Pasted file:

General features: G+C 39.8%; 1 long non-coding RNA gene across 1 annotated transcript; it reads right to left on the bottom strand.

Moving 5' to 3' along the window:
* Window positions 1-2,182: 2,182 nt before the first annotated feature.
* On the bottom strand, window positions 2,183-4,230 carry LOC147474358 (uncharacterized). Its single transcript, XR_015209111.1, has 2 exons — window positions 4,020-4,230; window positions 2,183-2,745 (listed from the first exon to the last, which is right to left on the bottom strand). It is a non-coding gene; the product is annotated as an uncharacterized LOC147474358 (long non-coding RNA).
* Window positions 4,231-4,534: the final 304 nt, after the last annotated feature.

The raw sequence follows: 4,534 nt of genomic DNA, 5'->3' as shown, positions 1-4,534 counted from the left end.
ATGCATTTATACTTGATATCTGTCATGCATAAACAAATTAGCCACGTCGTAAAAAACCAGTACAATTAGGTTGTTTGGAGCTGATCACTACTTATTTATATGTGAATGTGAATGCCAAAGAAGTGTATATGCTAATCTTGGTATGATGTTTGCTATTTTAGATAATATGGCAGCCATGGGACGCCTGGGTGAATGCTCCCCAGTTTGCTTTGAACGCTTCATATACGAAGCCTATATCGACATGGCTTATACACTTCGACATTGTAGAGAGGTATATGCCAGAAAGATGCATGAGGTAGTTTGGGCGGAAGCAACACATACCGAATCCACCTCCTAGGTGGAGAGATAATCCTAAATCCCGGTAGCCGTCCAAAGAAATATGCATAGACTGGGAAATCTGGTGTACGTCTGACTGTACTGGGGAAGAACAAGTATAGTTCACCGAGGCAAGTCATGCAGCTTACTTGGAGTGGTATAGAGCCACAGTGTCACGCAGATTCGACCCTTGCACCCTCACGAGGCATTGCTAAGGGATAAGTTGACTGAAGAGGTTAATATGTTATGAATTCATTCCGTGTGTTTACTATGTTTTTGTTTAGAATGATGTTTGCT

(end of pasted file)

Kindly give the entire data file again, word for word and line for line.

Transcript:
General features: G+C 39.8%; 1 long non-coding RNA gene across 1 annotated transcript; it reads right to left on the bottom strand.

Moving 5' to 3' along the window:
* Window positions 1-2,182: 2,182 nt before the first annotated feature.
* On the bottom strand, window positions 2,183-4,230 carry LOC147474358 (uncharacterized). Its single transcript, XR_015209111.1, has 2 exons — window positions 4,020-4,230; window positions 2,183-2,745 (listed from the first exon to the last, which is right to left on the bottom strand). It is a non-coding gene; the product is annotated as an uncharacterized LOC147474358 (long non-coding RNA).
* Window positions 4,231-4,534: the final 304 nt, after the last annotated feature.

The raw sequence follows: 4,534 nt of genomic DNA, 5'->3' as shown, positions 1-4,534 counted from the left end.
ATGCATTTATACTTGATATCTGTCATGCATAAACAAATTAGCCACGTCGTAAAAAACCAGTACAATTAGGTTGTTTGGAGCTGATCACTACTTATTTATATGTGAATGTGAATGCCAAAGAAGTGTATATGCTAATCTTGGTATGATGTTTGCTATTTTAGATAATATGGCAGCCATGGGACGCCTGGGTGAATGCTCCCCAGTTTGCTTTGAACGCTTCATATACGAAGCCTATATCGACATGGCTTATACACTTCGACATTGTAGAGAGGTATATGCCAGAAAGATGCATGAGGTAGTTTGGGCGGAAGCAACACATACCGAATCCACCTCCTAGGTGGAGAGATAATCCTAAATCCCGGTAGCCGTCCAAAGAAATATGCATAGACTGGGAAATCTGGTGTACGTCTGACTGTACTGGGGAAGAACAAGTATAGTTCACCGAGGCAAGTCATGCAGCTTACTTGGAGTGGTATAGAGCCACAGTGTCACGCAGATTCGACCCTTGCACCCTCACGAGGCATTGCTAAGGGATAAGTTGACTGAAGAGGTTAATATGTTATGAATTCATTCCGTGTGTTTACTATGTTTTTGTTTAGAATGATGTTTGCT